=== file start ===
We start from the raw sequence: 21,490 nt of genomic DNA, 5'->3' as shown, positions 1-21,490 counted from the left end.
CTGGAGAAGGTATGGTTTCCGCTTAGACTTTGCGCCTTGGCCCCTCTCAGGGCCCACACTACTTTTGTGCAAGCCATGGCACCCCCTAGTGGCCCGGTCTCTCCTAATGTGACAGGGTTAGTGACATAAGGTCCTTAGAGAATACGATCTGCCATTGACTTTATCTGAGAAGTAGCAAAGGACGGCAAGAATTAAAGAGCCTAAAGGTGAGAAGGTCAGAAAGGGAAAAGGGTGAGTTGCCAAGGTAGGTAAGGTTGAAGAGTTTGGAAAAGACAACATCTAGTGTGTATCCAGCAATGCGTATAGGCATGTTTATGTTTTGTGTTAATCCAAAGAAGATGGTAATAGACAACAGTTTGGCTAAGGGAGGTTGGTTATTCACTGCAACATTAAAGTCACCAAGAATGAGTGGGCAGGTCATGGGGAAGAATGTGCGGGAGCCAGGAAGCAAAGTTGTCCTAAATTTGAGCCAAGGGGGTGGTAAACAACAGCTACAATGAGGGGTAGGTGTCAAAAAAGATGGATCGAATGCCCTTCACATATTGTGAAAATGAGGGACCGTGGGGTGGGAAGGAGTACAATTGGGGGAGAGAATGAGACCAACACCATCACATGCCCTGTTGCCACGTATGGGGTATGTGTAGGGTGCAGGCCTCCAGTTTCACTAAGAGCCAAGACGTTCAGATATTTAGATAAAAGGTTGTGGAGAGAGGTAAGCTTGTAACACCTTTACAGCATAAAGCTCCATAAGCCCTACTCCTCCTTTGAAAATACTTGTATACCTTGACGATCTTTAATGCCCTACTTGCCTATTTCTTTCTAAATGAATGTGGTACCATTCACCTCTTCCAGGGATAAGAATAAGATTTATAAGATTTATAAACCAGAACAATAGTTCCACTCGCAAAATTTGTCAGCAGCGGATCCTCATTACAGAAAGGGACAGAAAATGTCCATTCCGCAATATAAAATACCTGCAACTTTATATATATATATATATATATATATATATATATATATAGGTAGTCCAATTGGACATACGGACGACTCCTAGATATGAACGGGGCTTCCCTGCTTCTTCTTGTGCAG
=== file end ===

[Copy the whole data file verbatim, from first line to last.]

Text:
We start from the raw sequence: 21,490 nt of genomic DNA, 5'->3' as shown, positions 1-21,490 counted from the left end.
CTGGAGAAGGTATGGTTTCCGCTTAGACTTTGCGCCTTGGCCCCTCTCAGGGCCCACACTACTTTTGTGCAAGCCATGGCACCCCCTAGTGGCCCGGTCTCTCCTAATGTGACAGGGTTAGTGACATAAGGTCCTTAGAGAATACGATCTGCCATTGACTTTATCTGAGAAGTAGCAAAGGACGGCAAGAATTAAAGAGCCTAAAGGTGAGAAGGTCAGAAAGGGAAAAGGGTGAGTTGCCAAGGTAGGTAAGGTTGAAGAGTTTGGAAAAGACAACATCTAGTGTGTATCCAGCAATGCGTATAGGCATGTTTATGTTTTGTGTTAATCCAAAGAAGATGGTAATAGACAACAGTTTGGCTAAGGGAGGTTGGTTATTCACTGCAACATTAAAGTCACCAAGAATGAGTGGGCAGGTCATGGGGAAGAATGTGCGGGAGCCAGGAAGCAAAGTTGTCCTAAATTTGAGCCAAGGGGGTGGTAAACAACAGCTACAATGAGGGGTAGGTGTCAAAAAAGATGGATCGAATGCCCTTCACATATTGTGAAAATGAGGGACCGTGGGGTGGGAAGGAGTACAATTGGGGGAGAGAATGAGACCAACACCATCACATGCCCTGTTGCCACGTATGGGGTATGTGTAGGGTGCAGGCCTCCAGTTTCACTAAGAGCCAAGACGTTCAGATATTTAGATAAAAGGTTGTGGAGAGAGGTAAGCTTGTAACACCTTTACAGCATAAAGCTCCATAAGCCCTACTCCTCCTTTGAAAATACTTGTATACCTTGACGATCTTTAATGCCCTACTTGCCTATTTCTTTCTAAATGAATGTGGTACCATTCACCTCTTCCAGGGATAAGAATAAGATTTATAAGATTTATAAACCAGAACAATAGTTCCACTCGCAAAATTTGTCAGCAGCGGATCCTCATTACAGAAAGGGACAGAAAATGTCCATTCCGCAATATAAAATACCTGCAACTTTATATATATATATATATATATATATATATATATATATAGGTAGTCCAATTGGACATACGGACGACTCCTAGATATGAACGGGGCTTCCCTGCTTCTTCTTGTGCAG